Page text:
- The Washington Times - Wednesday, January 9, 2008

The race for the Democratic nomination for president has been cast as a debate between the status quo and change. In the world of college football, a similar debate has emerged, with those in favor of change perhaps gaining an upper hand.

Monday night’s BCS Championship game resulted in LSU being named the top team in college football, but that’s hardly a comfort to fans that notice a host of other teams (Georgia, Southern Cal, Kansas) with similar overall qualifications and equally impressive season-ending wins.

Fans and media have been griping about the BCS for years, often presenting a flurry of playoff proposals that would give college football a true, undisputed national champion like nearly every other sport. Rarely, however, do playoff proposals get serious consideration from those in a position to establish them, namely the NCAA, college presidents and bowl operators.

But there now appears to be some movement.

Incoming BCS coordinator John Swofford, who is commissioner of the ACC, said he would support serious discussion of a “plus-one” system that would add an additional game to the current five-bowl system.

Four conferences — the ACC, Big 12, SEC and Big East — have expressed interest in the proposal. The Pac-10 and Big Ten are opposed (more on them in a second).

Meanwhile, Georgia president Michael F. Adams has written a letter to NCAA president Myles Brand expressing support for an eight-game playoff system. Adams, who also is chairman of the NCAA Executive Committee, said the Bulldogs’ inability to play for the BCS national championship motivated him.

“This year’s experience with the BCS forces me to the conclusion that the current system has lost public confidence and simply does not work,” Adams said. “It is undercutting the sportsmanship and integrity of the game.”

Adams’ proposal shortens the college football season from 12 to 11 games, and the four major bowls would serve as first-round sites for the playoff.

Rose Bowl organizers long have opposed any type of playoff system, largely because they don’t want the bowl to lose its status in the college football landscape. Organizers believe they already gave up enough when the BCS Championship game was added two years ago and the Rose Bowl lost its guaranteed Big Ten/Pac-10 tie-in.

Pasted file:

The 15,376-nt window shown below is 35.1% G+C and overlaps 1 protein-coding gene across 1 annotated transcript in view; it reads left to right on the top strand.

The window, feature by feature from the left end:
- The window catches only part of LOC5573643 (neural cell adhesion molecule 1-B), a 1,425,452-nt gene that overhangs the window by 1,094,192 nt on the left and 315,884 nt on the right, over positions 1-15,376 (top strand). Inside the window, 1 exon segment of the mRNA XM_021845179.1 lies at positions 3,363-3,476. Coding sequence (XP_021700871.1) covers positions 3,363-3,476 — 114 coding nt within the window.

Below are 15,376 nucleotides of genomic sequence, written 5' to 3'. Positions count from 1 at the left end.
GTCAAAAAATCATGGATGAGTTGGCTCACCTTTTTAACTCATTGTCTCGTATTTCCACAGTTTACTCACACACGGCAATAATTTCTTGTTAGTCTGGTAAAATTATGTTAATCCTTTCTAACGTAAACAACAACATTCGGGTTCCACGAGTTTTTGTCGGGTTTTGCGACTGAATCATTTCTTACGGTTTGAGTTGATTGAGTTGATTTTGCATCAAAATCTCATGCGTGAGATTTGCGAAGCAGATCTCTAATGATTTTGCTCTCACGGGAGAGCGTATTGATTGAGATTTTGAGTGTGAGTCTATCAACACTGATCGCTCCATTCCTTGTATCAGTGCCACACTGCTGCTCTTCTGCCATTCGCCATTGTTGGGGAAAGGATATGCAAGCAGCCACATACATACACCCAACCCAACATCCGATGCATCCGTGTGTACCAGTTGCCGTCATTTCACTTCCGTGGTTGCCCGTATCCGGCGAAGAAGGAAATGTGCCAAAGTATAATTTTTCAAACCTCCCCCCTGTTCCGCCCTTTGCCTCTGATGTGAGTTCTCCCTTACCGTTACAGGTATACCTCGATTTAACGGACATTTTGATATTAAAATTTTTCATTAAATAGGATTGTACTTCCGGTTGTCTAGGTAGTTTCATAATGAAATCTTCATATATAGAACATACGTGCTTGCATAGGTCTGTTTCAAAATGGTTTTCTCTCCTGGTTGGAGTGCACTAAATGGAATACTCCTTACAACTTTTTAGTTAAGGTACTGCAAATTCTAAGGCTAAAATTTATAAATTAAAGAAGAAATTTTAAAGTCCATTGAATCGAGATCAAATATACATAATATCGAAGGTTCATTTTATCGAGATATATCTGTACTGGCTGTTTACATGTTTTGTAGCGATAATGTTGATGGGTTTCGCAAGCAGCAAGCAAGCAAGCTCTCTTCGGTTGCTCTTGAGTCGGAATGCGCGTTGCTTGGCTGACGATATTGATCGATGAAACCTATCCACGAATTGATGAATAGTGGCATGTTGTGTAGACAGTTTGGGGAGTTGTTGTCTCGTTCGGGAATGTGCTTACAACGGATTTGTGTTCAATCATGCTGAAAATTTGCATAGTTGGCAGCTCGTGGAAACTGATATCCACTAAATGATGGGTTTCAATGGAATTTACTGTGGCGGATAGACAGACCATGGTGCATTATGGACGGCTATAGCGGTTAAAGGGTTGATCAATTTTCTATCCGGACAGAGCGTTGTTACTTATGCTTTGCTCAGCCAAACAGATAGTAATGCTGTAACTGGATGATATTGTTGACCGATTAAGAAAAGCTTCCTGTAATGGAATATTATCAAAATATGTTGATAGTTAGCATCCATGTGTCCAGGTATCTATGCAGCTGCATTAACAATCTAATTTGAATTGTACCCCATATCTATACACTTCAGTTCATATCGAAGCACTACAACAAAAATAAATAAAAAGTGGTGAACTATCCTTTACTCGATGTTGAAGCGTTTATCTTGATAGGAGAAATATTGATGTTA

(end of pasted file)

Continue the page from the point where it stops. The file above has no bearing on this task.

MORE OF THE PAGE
Adams, however, alludes to the Rose Bowl’s reluctance in his letter to Brand.

“If one of these bowls chose not to participate, another game could be found to fill the void,” Adams wrote.

Translation: Join the playoff or be marginalized.

In theory, Adams’ proposal could set up an intriguing game of chicken in which the NCAA decides to move forward with a playoff system and the Rose Bowl must decide to join in or be cast aside.

But it seems unlikely the NCAA would support a playoff system without the endorsement of the Big Ten or Pac-10. (Brand and Co. have shown no interest in any kind of playoff system in the past.)

And fans would be utterly confused and likely outraged if the Rose Bowl was demoted to second-tier bowl status. Furthermore, the Rose Bowl’s contract with Fox is negotiated separately from the other BCS bowls and does not expire until 2013.

In the end, the proposals from Adams and Swofford may end up floating away in the wind like every other attempt to fix college football.

But was it not Barack Obama who said there’s nothing wrong with the “audacity of hope”?



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